While maternal perception of decreased fetal movements during advanced stages of pregnancy may be an indicator for adverse perinatal outcome, the long-term neurological outcome of offspring of affected pregnancies remains largely unknown.
To examine whether maternal complaint of decreased fetal movements is associated with adverse perinatal outcomes, and to assess the implications of decreased fetal movements on long-term neurological morbidity of the offspring.
A single center cohort analysis including deliveries between the years 1991–2014 was conducted. The association between decreased fetal movements and adverse perinatal outcome was evaluated using a general estimation equation (GEE) multivariable analyses. Incidence of hospitalizations (up to age 18 years) due to various neurological conditions was compared between offspring of affected pregnancies, and those who were not, using a Kaplan-Meyer survival curve. A Cox proportional hazards model was used to control for confounders.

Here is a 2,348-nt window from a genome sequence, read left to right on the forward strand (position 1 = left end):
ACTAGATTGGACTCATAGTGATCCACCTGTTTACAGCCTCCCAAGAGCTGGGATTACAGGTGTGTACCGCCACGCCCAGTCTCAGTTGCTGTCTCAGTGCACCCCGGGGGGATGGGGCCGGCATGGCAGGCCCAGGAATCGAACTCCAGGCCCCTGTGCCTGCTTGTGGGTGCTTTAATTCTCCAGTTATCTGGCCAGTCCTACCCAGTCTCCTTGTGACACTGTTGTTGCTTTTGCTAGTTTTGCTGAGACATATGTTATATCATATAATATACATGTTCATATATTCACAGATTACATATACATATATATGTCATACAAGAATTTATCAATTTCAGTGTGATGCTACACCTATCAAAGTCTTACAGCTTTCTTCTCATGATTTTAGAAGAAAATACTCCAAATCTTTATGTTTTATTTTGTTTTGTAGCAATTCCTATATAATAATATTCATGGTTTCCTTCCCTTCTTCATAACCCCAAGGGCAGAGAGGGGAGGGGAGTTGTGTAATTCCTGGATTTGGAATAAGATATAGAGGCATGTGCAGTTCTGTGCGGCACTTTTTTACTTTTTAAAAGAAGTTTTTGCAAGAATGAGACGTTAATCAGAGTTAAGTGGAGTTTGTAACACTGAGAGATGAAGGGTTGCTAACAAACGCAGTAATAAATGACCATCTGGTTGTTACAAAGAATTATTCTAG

439 (0.18%) of 242,342 deliveries included in this study were accompanied by maternal complaint of decreased fetal movements. Perinatal outcome was comparable between the groups, with no cases of perinatal mortality observed among the exposed group. Total neurological-related hospitalization rate of the offspring, as well as hospitalizations due to movement disorders, were higher among the exposed group (Kaplan-Meyer log-rank test P < 0.05). This association between decreased fetal movements and increased long-term neurological hospitalization proved to be independent of potential confounders with an adjusted hazard ratio of 1.54 (95% CI 1.0–2.37).
Maternal complaint of decreased fetal movements does not predict adverse perinatal outcome but is associated with an elevated risk for long-term neurological morbidity of the offspring.
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Published online: August 02, 2019
Accepted: July 24, 2019
Received in revised form: July 6, 2019
Received: May 1, 2019
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